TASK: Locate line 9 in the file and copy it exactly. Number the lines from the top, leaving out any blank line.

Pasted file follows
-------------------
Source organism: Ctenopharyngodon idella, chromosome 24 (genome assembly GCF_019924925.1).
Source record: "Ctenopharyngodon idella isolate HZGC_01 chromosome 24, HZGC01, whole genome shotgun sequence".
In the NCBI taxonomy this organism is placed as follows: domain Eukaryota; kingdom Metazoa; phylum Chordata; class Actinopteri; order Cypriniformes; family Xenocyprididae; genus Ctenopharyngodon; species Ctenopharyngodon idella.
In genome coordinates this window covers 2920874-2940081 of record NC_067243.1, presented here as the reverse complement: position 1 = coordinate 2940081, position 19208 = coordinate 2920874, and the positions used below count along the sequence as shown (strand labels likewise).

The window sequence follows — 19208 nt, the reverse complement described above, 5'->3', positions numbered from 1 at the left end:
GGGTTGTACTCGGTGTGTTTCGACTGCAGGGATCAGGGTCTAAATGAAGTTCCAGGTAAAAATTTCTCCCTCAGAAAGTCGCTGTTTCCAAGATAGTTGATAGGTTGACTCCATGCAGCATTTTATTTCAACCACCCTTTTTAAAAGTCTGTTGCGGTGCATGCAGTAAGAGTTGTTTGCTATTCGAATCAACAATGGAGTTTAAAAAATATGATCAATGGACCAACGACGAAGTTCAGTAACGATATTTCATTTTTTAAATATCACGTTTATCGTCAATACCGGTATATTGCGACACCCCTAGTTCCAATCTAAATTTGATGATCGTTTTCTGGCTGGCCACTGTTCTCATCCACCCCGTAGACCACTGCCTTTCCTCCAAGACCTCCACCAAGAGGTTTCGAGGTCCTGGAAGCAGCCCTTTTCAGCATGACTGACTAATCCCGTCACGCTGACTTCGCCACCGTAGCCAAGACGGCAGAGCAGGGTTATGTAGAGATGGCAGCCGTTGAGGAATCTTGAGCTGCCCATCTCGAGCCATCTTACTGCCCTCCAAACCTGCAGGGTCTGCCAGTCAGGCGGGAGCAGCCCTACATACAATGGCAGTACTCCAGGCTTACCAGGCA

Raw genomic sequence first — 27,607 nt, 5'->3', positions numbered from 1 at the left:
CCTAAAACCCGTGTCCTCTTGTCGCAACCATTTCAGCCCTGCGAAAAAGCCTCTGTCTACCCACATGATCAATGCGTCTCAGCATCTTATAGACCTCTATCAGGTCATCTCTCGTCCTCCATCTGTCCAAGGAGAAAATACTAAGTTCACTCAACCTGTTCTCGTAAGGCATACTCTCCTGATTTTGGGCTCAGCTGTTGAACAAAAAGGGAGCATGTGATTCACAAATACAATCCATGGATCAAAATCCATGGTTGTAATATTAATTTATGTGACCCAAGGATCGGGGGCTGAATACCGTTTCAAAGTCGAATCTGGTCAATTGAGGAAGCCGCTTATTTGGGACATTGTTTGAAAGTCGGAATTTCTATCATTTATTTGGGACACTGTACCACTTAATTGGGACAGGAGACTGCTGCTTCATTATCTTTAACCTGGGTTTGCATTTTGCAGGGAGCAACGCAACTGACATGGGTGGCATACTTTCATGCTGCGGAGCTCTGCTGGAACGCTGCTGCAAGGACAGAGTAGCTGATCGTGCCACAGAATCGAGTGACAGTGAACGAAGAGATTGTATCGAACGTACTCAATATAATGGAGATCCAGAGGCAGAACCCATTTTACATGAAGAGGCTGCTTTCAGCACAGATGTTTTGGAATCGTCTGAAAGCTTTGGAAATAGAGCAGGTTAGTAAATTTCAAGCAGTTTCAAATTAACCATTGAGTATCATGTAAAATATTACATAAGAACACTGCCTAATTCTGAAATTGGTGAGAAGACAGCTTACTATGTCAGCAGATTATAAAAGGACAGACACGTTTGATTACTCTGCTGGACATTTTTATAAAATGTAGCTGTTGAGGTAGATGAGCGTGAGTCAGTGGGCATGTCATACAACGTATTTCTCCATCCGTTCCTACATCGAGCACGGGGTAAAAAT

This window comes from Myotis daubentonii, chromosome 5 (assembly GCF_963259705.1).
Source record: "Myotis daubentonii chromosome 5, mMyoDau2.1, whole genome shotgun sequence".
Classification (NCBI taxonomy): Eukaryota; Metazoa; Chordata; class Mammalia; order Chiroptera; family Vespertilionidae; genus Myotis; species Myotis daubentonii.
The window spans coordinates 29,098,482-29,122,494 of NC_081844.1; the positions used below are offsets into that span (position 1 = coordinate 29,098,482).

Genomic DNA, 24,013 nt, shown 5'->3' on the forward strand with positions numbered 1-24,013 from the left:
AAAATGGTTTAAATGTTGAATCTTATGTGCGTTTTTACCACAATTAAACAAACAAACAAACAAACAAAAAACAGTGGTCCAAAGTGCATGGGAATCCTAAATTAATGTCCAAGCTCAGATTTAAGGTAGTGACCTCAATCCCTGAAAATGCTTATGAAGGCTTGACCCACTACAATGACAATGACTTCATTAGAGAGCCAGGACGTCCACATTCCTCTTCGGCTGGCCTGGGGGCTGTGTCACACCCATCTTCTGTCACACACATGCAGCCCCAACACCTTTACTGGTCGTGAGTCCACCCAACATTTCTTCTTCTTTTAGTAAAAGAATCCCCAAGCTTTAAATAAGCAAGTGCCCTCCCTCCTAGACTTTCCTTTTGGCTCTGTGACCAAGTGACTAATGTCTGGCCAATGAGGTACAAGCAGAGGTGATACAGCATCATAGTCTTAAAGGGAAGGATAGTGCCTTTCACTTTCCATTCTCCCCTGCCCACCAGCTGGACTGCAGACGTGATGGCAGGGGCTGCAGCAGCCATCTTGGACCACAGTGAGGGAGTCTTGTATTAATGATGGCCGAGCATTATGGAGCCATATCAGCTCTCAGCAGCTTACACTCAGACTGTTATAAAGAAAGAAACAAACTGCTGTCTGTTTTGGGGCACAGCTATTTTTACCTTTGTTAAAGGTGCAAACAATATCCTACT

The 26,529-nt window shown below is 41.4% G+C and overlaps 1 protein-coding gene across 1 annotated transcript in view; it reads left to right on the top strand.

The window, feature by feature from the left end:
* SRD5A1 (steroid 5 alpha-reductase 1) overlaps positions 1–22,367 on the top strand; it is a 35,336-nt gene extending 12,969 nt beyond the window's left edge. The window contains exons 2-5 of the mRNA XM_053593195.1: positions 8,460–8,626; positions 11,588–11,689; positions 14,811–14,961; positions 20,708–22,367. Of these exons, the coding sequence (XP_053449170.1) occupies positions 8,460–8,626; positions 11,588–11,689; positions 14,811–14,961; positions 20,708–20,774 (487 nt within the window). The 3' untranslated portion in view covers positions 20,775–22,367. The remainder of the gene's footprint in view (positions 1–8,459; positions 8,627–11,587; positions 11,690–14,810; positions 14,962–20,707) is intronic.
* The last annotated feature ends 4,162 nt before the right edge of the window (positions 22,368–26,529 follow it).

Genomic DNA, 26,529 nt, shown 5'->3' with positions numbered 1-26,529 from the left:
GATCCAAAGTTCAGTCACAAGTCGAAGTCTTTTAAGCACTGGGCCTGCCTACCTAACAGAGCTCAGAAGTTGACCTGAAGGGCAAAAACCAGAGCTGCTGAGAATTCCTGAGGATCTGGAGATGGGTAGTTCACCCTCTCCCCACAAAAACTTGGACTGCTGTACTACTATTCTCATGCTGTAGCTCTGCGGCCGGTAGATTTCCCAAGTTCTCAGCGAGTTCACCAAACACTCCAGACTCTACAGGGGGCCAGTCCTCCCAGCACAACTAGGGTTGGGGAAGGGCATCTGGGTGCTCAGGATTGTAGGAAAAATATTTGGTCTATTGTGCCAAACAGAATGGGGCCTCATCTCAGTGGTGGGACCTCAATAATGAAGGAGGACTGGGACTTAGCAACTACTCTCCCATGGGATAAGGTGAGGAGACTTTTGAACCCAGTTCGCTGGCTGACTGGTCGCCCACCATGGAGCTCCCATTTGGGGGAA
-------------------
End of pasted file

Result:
This window comes from Myotis daubentonii, chromosome 5 (assembly GCF_963259705.1).